Michel Camilo "Three+Three" at the Blue Note
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Australian Chamber Orchestra at Zankel Hall

Australian Chamber OrchestraThe chamber orchestra is a unique musical animal, combining the fleetness of a string quartet with the power of a full symphony orchestra. Once the standard performance ensemble of the late 18th and early 19th centuries, the chamber orchestra has experienced a renaissance e over the past few decades, courtesy of crack bands like the Chamber Orchestra of Europe, the Orchestra of the Age of Enlightenment, and New York's own Orchestra of St. Luke's

Add to that list the Australian Chamber Orchestra, who performed Sunday afternoon at Carnegie's Zankel Hall. Regarded as one of Australia's leading ensembles since it was founded 40 years ago, the ACO has been led for the past 25 years by lead violinist and artistic director Richard Tognetti, who performs with the buoyant enthusiasm of someone half his age.

The ACO began with Tognetti's own string arrangement of Prokofiev's piano cycle Visions fugitives, Op. 22. Performing while standing, the ACO, dressed stylishly in black, exuded energy and confidence in this music, filled with Russian fire. 

Sharon kam, australian chamber orchestraNext was Mozart's Clarinet Concerto with soloist Sharon Kam, who I first saw perform this work during the Mozart 250th birthday concert in Prague in 2006. Kam, who has been playing this concerto since she was 16, clearly knows it cold, dancing about the stage while she wasn't playing. For an encore, she played Bela Kovacs' exotic Hommage à de Falla, based on Manuel de Falla's music.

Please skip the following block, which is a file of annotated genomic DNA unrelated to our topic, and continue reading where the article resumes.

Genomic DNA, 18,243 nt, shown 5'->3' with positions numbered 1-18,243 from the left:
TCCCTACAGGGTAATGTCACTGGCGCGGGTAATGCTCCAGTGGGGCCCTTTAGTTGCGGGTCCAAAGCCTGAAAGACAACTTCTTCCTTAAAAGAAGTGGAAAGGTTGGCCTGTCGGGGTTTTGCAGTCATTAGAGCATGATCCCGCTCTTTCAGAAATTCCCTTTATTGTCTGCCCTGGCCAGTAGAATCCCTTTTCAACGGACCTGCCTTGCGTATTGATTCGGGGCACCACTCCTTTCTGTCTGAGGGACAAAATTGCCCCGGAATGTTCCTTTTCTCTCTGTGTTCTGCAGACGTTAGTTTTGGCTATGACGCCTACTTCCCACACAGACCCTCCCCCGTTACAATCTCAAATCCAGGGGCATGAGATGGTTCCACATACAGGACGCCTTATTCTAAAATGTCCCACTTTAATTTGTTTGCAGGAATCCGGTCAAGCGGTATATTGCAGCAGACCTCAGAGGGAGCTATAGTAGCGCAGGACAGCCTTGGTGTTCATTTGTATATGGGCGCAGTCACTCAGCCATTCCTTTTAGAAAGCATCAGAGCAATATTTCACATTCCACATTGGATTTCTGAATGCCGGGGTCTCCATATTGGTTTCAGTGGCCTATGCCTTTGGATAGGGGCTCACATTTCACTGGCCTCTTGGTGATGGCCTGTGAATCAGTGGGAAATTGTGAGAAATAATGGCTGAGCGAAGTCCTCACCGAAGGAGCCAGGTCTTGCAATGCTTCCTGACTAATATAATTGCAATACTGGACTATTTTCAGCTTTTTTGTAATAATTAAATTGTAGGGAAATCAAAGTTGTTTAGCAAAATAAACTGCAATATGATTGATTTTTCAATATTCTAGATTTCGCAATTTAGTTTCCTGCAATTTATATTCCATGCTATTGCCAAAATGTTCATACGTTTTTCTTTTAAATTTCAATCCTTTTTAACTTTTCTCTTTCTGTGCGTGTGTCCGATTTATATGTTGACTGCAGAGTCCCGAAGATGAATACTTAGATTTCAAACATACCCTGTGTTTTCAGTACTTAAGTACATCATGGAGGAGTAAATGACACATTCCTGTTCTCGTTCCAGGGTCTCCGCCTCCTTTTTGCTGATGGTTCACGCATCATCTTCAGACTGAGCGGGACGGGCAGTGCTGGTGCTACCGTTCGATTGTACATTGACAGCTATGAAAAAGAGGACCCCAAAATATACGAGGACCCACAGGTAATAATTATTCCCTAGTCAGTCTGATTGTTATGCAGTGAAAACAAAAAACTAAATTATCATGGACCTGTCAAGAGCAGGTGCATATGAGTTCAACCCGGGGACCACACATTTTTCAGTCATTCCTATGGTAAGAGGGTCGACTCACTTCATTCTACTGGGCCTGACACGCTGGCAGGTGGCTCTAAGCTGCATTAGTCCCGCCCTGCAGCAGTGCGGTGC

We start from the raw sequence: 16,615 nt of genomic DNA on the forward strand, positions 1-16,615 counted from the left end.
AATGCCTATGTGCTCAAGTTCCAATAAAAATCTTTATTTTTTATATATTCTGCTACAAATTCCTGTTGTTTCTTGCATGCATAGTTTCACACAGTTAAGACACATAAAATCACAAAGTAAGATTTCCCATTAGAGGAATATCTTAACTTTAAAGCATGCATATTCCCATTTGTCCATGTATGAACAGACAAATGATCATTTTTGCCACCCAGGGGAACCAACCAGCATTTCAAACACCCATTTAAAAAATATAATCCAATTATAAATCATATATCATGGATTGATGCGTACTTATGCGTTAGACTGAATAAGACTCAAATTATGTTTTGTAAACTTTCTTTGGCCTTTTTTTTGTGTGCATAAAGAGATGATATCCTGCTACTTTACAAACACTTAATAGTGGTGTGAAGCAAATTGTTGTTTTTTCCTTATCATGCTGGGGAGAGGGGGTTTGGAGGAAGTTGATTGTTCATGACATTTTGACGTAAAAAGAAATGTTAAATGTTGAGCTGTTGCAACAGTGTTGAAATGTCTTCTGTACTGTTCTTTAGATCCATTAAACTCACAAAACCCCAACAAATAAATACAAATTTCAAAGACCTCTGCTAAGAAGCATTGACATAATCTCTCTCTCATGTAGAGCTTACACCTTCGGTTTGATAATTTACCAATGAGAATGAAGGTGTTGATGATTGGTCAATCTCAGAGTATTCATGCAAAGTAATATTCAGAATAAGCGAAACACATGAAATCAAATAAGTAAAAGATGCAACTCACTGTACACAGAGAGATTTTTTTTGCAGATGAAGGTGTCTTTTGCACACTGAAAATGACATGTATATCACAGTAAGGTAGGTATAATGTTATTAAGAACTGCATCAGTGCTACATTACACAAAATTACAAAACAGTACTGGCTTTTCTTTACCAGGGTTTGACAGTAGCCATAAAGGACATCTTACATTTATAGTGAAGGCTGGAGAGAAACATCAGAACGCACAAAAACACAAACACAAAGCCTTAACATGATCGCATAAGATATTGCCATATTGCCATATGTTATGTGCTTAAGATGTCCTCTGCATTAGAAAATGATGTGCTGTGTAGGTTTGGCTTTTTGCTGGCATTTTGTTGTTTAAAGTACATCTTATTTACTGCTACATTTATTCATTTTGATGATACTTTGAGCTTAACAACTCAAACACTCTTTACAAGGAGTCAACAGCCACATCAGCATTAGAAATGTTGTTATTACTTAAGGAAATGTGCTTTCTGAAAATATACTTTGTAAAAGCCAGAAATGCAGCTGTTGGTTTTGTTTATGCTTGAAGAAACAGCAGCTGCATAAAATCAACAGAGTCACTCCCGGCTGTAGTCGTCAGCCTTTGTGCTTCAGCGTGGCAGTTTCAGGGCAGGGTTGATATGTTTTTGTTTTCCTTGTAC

Following intermission was Jonny Greenwood's Water, which the Radiohead guitarist wrote while in residence with the ACO in 2013. It began with a series of repeating figures in the strings and synthesizer before introducing the traditional Indian tanpura, providing a subtle, exotic texture. The music gradually built in intensity, eventually reaching the same fever pitch of slapping strings and ominous drones familiar to anyone who saw the 2008 film There Will Be Bloodfor which Greenwood composed the score. The music ended strangely, fading away like the water of the work's title.

The concert ended with Haydn's Symphony No. 83, "The Hen." Surprisingly dark and intense at the beginning, the music eventually turned into a rollicking jig, with Tognetti dancing around the stage like some Appalachian fiddler. The message was clear: this music, whether it was written two years ago or 230 years ago, is a living, bleeding thing, especially when played with the right spirit.  australian chamber orchestra

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